Posted by: Patricia Salkin | December 15, 2018

NY Appellate Court Affirms Dismissal of Claims Arising from Denial of Building Permit to Construct Two-Story Restaurant

This post was authored by Matthew Loeser, Esq.

Plaintiff Sedana Realty, LLC owned real property which it leased to plaintiff George Voutsinas in the Village of Rockville Centre. In 2013, the plaintiffs applied for building permits to construct a two-story restaurant on the subject property by altering an existing one-story structure and building a second floor. The application was denied on the ground that the proposed construction failed to provide the off-street parking spaces required by the Village’s Zoning Code. The plaintiffs appealed the denial to the Zoning Board of Appeals of the Village of Rockville Centre and sought a variance from the off-street parking requirements of the Zoning Code. The Zoning Board granted the plaintiffs building permits to construct a one-story restaurant on the subject property and a parking variance for the off-street parking space requirements for a restaurant of that size, but denied the application for a two-story structure. The plaintiffs then filed a second application for building permits to construct a two-story restaurant on the subject property. The Zoning Board determined that, absent the valet parking proposal, this second application was “not materially different” from the petitioners/plaintiffs’ first application for a parking variance, and that it was bound by its prior determination on this issue. The Supreme Court of New York denied the second amended petition and dismissed the proceeding.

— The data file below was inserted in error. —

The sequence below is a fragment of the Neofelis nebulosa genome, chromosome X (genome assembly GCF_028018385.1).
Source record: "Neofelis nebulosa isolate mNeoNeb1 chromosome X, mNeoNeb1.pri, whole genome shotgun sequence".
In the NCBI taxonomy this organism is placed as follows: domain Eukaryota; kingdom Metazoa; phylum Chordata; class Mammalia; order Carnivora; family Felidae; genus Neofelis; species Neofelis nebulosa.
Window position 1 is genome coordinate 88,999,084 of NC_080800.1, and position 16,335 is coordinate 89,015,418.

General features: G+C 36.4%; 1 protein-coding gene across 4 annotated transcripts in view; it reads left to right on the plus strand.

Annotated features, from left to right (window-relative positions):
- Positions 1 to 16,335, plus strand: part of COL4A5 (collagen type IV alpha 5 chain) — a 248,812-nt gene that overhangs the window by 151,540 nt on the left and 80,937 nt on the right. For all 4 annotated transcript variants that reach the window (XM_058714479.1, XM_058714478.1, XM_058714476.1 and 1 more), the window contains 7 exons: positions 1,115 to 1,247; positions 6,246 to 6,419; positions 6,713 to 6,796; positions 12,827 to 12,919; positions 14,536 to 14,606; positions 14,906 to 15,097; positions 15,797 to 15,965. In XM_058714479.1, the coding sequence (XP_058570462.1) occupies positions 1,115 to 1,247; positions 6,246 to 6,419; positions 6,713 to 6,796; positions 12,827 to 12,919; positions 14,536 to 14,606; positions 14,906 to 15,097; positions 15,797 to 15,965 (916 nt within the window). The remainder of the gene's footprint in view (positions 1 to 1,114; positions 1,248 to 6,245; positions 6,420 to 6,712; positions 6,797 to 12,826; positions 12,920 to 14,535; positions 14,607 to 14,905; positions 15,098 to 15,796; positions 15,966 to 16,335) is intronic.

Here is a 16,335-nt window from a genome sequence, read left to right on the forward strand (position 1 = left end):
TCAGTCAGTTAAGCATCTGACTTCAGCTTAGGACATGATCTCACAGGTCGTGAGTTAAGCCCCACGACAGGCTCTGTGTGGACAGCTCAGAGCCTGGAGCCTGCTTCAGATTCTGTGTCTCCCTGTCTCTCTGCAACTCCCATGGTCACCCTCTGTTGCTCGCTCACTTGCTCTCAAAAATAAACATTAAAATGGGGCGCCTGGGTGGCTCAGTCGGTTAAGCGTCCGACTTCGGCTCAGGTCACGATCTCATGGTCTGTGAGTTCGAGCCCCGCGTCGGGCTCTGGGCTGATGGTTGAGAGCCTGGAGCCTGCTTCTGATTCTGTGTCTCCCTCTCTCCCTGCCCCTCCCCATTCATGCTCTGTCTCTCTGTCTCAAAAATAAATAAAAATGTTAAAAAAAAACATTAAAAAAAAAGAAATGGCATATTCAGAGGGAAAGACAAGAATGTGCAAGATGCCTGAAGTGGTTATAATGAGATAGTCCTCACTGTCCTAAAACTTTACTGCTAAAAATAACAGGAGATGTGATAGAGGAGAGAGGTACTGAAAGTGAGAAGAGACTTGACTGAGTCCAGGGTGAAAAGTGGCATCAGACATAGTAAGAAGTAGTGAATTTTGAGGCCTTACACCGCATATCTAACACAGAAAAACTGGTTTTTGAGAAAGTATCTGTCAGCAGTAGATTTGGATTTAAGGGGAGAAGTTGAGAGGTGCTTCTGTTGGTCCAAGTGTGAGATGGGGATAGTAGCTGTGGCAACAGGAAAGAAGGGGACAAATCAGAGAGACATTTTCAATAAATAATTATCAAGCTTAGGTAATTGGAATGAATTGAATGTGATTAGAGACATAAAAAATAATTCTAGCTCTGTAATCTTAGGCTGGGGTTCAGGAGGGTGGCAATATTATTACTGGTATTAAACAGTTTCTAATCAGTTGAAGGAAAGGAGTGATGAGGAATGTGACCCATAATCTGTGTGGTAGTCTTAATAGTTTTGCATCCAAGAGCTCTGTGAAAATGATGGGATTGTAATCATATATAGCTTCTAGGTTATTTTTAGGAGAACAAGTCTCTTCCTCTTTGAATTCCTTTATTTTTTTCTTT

As to the determination that the Zoning Board was bound by its March 12, 2014, holding, the court found that the Zoning Board did not make a determination regarding the application of Local Law No. 4–2005. Additionally, to the extent that the plaintiffs sought judicial review of the March 12, 2014, determination denying their first application for a parking variance, the court held that the review of that determination was time-barred. Accordingly, the court affirmed the Supreme Court’s determination denying the second amended petition and dismissing the proceeding.

 

The court next reviewed the Supreme Court’s denial of the branch of the plaintiffs’ motion to disqualify the law firm of Cullen & Dykman, LLP, from representing the Zoning Board. As plaintiffs failed to demonstrate the testimony of the firm’s members would be necessary to their case, this claim was likewise rejected.
Voutsinas v Schenone, 2018 WL 5811756 (NYAD 2 Dept. 11/7/2018)


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